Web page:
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Guatemalans sue over syphilis cases

Associated Press / March 15, 2011

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WASHINGTON — Guatemalans subjected to US syphilis experiments in the 1940s filed suit Monday against federal health officials seeking compensation for health problems they have suffered.

The lawsuit comes after revelations that US scientists studying the effects of penicillin in the 1940s deliberately infected about 700 Guatemalan prisoners, mentally disturbed patients, soldiers, and orphans. None was informed or gave consent.

The experiments ran from 1946 to 1948 and were funded by the National Institutes of Health. Their existence was hidden for decades, until Wellesley College medical historian Susan Reverby uncovered the records in 2009.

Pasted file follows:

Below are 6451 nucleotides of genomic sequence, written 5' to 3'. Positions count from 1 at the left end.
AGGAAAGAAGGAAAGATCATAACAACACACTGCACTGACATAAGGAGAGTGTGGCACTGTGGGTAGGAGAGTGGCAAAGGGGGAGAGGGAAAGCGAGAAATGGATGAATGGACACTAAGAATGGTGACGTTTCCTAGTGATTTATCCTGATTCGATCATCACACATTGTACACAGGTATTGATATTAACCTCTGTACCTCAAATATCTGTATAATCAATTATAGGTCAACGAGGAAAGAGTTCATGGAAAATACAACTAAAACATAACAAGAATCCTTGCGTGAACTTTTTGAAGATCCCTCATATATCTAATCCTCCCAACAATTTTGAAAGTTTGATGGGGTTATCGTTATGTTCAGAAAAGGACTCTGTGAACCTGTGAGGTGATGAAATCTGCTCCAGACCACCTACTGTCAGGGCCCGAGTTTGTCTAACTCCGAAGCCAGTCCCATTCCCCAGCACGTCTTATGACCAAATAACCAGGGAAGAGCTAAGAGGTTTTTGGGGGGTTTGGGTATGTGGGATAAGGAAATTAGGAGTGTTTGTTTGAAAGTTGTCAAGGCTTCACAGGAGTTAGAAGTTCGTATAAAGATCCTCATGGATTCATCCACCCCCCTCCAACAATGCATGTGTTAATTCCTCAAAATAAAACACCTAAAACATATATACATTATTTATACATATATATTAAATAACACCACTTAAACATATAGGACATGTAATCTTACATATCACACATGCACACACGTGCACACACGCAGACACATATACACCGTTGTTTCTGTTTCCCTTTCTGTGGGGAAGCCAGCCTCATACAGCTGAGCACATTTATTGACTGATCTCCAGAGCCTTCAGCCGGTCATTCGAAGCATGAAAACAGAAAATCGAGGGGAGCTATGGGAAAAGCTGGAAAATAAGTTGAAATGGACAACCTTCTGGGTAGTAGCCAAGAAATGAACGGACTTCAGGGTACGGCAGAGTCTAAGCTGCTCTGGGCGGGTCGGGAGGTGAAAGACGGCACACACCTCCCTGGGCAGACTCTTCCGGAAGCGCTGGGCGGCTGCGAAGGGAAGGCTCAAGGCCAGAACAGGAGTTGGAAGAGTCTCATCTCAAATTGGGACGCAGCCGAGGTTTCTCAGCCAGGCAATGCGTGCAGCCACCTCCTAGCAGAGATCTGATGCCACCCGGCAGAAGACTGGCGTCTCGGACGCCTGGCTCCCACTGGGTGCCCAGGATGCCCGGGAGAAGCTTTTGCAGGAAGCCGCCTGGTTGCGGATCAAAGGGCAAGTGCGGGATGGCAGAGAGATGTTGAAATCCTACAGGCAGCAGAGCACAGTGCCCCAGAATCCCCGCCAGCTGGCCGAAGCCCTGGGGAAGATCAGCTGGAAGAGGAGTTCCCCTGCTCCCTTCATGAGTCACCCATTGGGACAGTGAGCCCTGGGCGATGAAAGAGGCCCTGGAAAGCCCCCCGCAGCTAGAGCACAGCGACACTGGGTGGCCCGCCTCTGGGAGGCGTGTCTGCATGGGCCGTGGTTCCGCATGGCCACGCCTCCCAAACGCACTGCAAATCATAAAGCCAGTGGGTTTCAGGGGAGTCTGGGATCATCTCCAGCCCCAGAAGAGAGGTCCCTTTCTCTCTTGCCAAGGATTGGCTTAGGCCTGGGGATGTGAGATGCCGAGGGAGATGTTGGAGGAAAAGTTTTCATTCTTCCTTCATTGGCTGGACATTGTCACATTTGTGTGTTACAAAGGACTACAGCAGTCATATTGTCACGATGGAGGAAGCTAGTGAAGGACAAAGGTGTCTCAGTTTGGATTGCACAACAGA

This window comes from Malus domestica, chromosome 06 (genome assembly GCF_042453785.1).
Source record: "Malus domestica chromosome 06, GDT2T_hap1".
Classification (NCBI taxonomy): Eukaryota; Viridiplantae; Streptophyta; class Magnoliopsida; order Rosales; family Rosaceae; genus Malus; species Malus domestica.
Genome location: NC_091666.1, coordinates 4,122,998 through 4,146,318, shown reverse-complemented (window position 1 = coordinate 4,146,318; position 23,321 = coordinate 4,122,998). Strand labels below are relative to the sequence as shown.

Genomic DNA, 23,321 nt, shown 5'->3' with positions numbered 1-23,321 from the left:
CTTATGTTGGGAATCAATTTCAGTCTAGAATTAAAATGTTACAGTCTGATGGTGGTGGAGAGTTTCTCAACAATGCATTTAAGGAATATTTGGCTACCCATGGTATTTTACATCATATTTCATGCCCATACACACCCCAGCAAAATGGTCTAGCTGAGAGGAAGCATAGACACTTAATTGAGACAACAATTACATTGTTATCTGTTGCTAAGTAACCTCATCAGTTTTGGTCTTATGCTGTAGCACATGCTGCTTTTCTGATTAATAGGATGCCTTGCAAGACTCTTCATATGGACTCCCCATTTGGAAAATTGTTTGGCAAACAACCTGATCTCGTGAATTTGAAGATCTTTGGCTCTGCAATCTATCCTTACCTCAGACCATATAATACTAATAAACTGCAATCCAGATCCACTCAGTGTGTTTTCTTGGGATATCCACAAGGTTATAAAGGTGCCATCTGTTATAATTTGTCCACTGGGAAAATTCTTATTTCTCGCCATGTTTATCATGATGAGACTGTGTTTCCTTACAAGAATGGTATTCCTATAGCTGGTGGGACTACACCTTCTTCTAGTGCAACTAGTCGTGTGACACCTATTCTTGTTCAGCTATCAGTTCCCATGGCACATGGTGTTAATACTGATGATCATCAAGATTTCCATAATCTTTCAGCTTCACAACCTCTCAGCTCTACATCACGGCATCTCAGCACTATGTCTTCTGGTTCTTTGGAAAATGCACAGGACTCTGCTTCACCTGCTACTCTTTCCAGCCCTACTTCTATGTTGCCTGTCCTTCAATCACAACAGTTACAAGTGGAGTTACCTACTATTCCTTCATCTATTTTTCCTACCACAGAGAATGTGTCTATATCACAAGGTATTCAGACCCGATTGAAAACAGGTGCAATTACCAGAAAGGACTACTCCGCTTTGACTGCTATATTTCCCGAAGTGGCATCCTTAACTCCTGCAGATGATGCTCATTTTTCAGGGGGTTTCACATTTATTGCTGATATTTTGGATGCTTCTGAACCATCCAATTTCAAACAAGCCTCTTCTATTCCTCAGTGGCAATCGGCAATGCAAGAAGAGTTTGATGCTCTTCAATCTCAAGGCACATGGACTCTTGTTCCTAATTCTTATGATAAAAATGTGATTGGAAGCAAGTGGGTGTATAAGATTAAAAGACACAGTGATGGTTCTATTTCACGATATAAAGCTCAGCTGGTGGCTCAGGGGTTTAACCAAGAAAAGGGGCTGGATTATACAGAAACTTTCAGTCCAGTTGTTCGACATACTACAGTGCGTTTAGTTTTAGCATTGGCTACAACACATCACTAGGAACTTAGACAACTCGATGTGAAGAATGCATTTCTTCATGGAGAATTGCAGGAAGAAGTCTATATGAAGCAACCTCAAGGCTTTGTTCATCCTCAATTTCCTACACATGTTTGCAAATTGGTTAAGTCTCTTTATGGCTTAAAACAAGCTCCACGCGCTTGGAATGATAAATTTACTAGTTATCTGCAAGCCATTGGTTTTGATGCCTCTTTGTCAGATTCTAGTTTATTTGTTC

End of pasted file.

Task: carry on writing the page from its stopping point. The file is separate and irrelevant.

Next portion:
Attorneys representing the Guatemalans asked the Obama administration to set up an out-of-court claims process. But they said they got no response by a Friday deadline and so filed the suit.

The American researchers convinced officials at orphanages and prisons to cooperate by giving them supplies and medicines. Sometimes, individual subjects were paid with cigarettes and, in the case of prisoners, infected prostitutes were used to expose them to the disease, court documents show.

The attorneys said Guatemala was chosen for the experiments because it might be easier to escape ethical scrutiny there.

A Justice Department spokesman declined to comment.